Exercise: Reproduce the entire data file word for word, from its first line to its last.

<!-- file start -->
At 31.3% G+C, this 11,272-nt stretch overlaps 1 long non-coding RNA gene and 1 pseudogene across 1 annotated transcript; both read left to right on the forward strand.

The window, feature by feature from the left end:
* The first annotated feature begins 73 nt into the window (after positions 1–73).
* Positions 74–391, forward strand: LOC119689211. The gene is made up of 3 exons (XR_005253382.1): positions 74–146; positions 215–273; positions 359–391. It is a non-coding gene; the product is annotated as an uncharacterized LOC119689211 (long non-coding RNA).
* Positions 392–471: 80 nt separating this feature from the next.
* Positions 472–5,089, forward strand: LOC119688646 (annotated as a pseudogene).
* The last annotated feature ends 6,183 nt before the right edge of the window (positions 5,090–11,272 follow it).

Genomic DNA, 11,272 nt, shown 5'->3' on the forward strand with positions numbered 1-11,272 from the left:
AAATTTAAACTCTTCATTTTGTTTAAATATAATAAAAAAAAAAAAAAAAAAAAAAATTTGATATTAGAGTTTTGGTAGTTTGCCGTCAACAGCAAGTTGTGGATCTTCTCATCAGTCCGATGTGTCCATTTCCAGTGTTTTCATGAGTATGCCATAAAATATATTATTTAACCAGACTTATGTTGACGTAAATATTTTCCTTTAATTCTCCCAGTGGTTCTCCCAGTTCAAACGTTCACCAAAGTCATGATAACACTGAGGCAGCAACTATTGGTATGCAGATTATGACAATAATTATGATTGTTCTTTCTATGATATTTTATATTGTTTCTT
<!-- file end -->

At 31.3% G+C, this 11,272-nt stretch overlaps 1 long non-coding RNA gene and 1 pseudogene across 1 annotated transcript; both read left to right on the forward strand.

The window, feature by feature from the left end:
* The first annotated feature begins 73 nt into the window (after positions 1–73).
* Positions 74–391, forward strand: LOC119689211. The gene is made up of 3 exons (XR_005253382.1): positions 74–146; positions 215–273; positions 359–391. It is a non-coding gene; the product is annotated as an uncharacterized LOC119689211 (long non-coding RNA).
* Positions 392–471: 80 nt separating this feature from the next.
* Positions 472–5,089, forward strand: LOC119688646 (annotated as a pseudogene).
* The last annotated feature ends 6,183 nt before the right edge of the window (positions 5,090–11,272 follow it).

Genomic DNA, 11,272 nt, shown 5'->3' on the forward strand with positions numbered 1-11,272 from the left:
AAATTTAAACTCTTCATTTTGTTTAAATATAATAAAAAAAAAAAAAAAAAAAAAAATTTGATATTAGAGTTTTGGTAGTTTGCCGTCAACAGCAAGTTGTGGATCTTCTCATCAGTCCGATGTGTCCATTTCCAGTGTTTTCATGAGTATGCCATAAAATATATTATTTAACCAGACTTATGTTGACGTAAATATTTTCCTTTAATTCTCCCAGTGGTTCTCCCAGTTCAAACGTTCACCAAAGTCATGATAACACTGAGGCAGCAACTATTGGTATGCAGATTATGACAATAATTATGATTGTTCTTTCTATGATATTTTATATTGTTTCTT